FleuryFontaine

Ange
Ange is the result of discussions between two artists and a “hikikomori”. This term imported from Japan, which has no equivalent in France, is used to describe young people, sometimes even teenagers, choosing not to leave their room or their apartment for months or even years. Ael is one of them, recluse in a shed in his parents garden for 13 years, somewhere in the south of France. The artistic duo fleuryfontaine has maintained a relationship with him using internet. They used the video game as a medium to try to reconstruct the world of this hikikomori and to engage a dialogue during game sessions where Ael evolves in the environments created by the artist. His room, his objects, the parental home, his neighborhood, this film reveals the fragmented portrait of a man hiding from the world.

Ouchhh

AVA_V2 / Particle Physics_Scientific_Installation
Ava; is the surface-volume shape coefficient. The main inspiration comes from monumental experimentations which focused on particle physics. AVA’s design originate from the Buckminster Fuller’s iconic dome structure. It has 360 traceable area from the exterior surface of the dome. Cosmic rays reinterpreted within the concept of AVA and the first version of the performance screened at Paris. AVA is a Commisioned Artwork and designed as a portable installation which can be transportable and positionable at any place.

Shilpa Gupta

For, In Your Tongue, I Cannot Fit
‘For, in your tongue, I cannot fit,’ gives voice to 100 poets who have been jailed through time for their writing or their beliefs. The haunting work highlights the fragility and vulnerability of our right to freedom of expression today—and the bravery of those who struggle to resist. Visitors will encounter 100 microphones suspended over 100 metal rods, each piercing a verse of poetry. Over the course of an hour, each microphone in turn recites a fragment of the poets’ words, spoken first by a single voice then echoed by a chorus which shifts across the space.

Vanessa Beecroft

瓦妮莎比克罗夫特
נסה יקרופט
ヴァネッサ·ビークロフト
바네사 비크로프트
ВАНЕССА БИКРОФТ
La Membre Fantôme

For the installation ‘le membre fantôme’, vanessa beecroft takes the visitor back to the classical language of sculpture through a conceptual perspective, leading us towards an intimate gallery room inhabited by timeless statuary. shown at the 2015 venice biennale, beecroft presents a scene that is visible only at a distance, where the viewer must look through a crevice carved out of two marble walls. Through the panels, we see fragments of a stone garden, rich in archaeological allures and echoes of early twentieth century avant-garde. the archive of memory is here a tribute in bronze – placed at the centre of the installation – to marcel duchamp’s ‘étant donnés’, a reference model for her research that combines personal memories, historical and artistic impressions and a conceptual tension.

Studio Bigert & Bergström

Solar Egg
The egg is made out of stainless golden mirror sheeting, its multifaceted form breaking up the surroundings that it reflects into a multiplicity of different mirror images. Landscape, mine, town, sky, sun and snow are here combined into a fragmented image that can evoke associations with the complexity spanned by today’s discussion about climate and sustainable community development.more

Cerith Wyn Evans

СЕРИС ВИН ЭВАНС
ケリス·ウィン·エヴァンス
Form in Space…By Light

‘Cerith’s installation sits beautifully within the space, unfolding as you walk through,’ explains Clarrie Wallis, Tate’s Senior Curator of Contemporary British Art. The neon experience builds, from a single ‘peep hole’ ring in the South Duveens, through which you can glimpse swirls of radial light and an imposing octagon in the central gallery. The fractured neon fragments look like frantically drawn sparkler-lines on fireworks night.But there’s method and logic within these celestial scribbles. Hidden in the design are references to a host of highbrow sources, from Japanese ‘Noh’ theatre, to Marcel Duchamp’s The Bride Stripped Bare by her Bachelors, Even (The Large Glass), 1915-23. Don’t worry if you missed them. The beauty of rendering precise (verging on obscure) references in such a celebratory neon explosion allows for multiple – if not endless – interpretations.Each way you look at the sprawling 2km of neon tubing, a different shape or symbol emerges. No small thanks to the elegant way in which the structures have been painstakingly suspended. ‘There were over 1000 fixing points, and obviously we couldn’t drill 1000 holes in the Grade II listed building,’ Wallis explains. ‘We had to work with structural engineers very intensely, so as to be completely happy and convinced that we would be able to remove it without damaging the fabric of the building.’Though it seems too soon to be discussing the installation’s removal, Wallis has a point. It’s a visibly fragile, delicate sculpture – whose impermanence makes it more intriguing. As it is a site-specific sculpture, it can’t be recreated elsewhere. What’s more, because the neon tubes are filled with a constantly moving stream of pulsing, vibrating gasses, visitors will never see the same sculpture twice.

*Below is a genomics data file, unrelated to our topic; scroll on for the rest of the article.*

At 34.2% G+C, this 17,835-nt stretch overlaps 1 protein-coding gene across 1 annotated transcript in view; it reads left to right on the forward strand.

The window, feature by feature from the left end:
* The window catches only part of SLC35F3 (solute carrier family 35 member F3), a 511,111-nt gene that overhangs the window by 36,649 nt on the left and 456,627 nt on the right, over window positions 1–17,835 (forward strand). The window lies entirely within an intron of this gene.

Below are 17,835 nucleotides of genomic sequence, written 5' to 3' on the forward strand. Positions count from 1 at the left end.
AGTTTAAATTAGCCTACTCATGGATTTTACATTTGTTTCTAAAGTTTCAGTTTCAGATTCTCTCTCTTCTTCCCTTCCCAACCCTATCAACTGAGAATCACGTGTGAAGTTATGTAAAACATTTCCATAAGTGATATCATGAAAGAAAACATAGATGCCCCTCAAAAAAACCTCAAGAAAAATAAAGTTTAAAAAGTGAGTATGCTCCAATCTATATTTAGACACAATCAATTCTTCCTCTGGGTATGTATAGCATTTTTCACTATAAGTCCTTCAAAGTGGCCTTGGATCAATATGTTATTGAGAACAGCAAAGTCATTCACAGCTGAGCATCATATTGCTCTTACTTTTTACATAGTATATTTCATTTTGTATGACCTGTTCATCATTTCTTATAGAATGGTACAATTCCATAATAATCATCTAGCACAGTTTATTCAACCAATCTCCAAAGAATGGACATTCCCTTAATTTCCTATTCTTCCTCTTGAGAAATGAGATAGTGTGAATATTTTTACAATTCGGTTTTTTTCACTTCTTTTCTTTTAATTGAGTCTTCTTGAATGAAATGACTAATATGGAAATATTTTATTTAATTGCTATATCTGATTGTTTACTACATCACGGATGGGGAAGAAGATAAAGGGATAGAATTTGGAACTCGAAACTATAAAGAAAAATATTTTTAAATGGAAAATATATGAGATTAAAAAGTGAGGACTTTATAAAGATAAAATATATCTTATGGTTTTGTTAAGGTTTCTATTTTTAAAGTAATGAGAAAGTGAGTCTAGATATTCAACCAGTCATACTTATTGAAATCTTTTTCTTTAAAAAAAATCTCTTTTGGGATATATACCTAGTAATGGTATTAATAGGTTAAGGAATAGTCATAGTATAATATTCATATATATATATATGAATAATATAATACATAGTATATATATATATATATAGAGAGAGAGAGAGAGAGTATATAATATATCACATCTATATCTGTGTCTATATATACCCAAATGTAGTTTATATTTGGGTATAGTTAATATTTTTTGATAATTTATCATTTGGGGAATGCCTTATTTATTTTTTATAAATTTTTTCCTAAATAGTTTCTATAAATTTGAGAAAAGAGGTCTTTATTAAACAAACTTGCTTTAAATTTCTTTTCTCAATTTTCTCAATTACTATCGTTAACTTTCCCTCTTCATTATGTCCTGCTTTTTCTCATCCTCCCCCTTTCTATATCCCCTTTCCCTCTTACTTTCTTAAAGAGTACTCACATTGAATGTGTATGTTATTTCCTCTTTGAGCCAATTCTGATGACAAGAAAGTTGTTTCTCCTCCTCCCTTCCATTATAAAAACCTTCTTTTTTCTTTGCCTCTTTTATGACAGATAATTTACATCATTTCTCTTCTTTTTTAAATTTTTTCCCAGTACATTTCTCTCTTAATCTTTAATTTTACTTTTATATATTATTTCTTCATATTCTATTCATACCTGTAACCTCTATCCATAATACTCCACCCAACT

Carla Gannis

Garden of Emoji Delights
FILE SAO PAULO 2015 

The Garden of Earthly Delights Triptych is one of the most famous works by the Dutch painter Hyeronimus Bosch. It dates back to the end of the fifteenth century and is kept in the Prado Museum in Madrid. The Triptych of the Garden of Emoji Delights is the version created by the contemporary artist Carla Gannis, in which space is invaded by small icons that today – thanks to the WhatsApp effect – are becoming an increasingly significant component of our language. It is not the first time that artists have played with emojis, perhaps inserting them in the real world or using them as neo-hieroglyphic fragments for cinematic riddles.